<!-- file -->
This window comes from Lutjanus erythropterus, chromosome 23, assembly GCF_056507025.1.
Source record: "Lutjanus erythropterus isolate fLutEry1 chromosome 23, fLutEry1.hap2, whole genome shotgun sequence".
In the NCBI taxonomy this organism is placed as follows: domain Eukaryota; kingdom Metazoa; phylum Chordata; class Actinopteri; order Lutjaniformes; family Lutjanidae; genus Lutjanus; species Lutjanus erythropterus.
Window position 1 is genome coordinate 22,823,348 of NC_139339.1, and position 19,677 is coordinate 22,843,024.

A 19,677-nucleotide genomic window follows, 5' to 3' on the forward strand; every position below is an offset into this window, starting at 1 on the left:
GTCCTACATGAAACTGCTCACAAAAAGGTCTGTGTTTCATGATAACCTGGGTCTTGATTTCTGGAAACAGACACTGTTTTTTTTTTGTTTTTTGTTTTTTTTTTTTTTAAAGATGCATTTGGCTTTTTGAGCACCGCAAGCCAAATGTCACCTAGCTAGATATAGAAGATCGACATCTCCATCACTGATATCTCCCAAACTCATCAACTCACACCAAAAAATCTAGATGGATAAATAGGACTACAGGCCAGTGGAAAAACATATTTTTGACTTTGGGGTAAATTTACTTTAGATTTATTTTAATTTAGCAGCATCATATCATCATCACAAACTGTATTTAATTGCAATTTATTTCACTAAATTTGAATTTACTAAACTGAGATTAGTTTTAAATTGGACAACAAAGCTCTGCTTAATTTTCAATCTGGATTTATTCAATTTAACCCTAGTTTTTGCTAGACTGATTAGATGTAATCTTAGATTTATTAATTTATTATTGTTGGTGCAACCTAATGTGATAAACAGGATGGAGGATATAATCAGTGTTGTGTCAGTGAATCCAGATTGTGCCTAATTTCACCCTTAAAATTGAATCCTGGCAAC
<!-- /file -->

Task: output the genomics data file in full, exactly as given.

This window comes from Lutjanus erythropterus, chromosome 23, assembly GCF_056507025.1.
Source record: "Lutjanus erythropterus isolate fLutEry1 chromosome 23, fLutEry1.hap2, whole genome shotgun sequence".
In the NCBI taxonomy this organism is placed as follows: domain Eukaryota; kingdom Metazoa; phylum Chordata; class Actinopteri; order Lutjaniformes; family Lutjanidae; genus Lutjanus; species Lutjanus erythropterus.
Window position 1 is genome coordinate 22,823,348 of NC_139339.1, and position 19,677 is coordinate 22,843,024.

A 19,677-nucleotide genomic window follows, 5' to 3' on the forward strand; every position below is an offset into this window, starting at 1 on the left:
GTCCTACATGAAACTGCTCACAAAAAGGTCTGTGTTTCATGATAACCTGGGTCTTGATTTCTGGAAACAGACACTGTTTTTTTTTTGTTTTTTGTTTTTTTTTTTTTTAAAGATGCATTTGGCTTTTTGAGCACCGCAAGCCAAATGTCACCTAGCTAGATATAGAAGATCGACATCTCCATCACTGATATCTCCCAAACTCATCAACTCACACCAAAAAATCTAGATGGATAAATAGGACTACAGGCCAGTGGAAAAACATATTTTTGACTTTGGGGTAAATTTACTTTAGATTTATTTTAATTTAGCAGCATCATATCATCATCACAAACTGTATTTAATTGCAATTTATTTCACTAAATTTGAATTTACTAAACTGAGATTAGTTTTAAATTGGACAACAAAGCTCTGCTTAATTTTCAATCTGGATTTATTCAATTTAACCCTAGTTTTTGCTAGACTGATTAGATGTAATCTTAGATTTATTAATTTATTATTGTTGGTGCAACCTAATGTGATAAACAGGATGGAGGATATAATCAGTGTTGTGTCAGTGAATCCAGATTGTGCCTAATTTCACCCTTAAAATTGAATCCTGGCAAC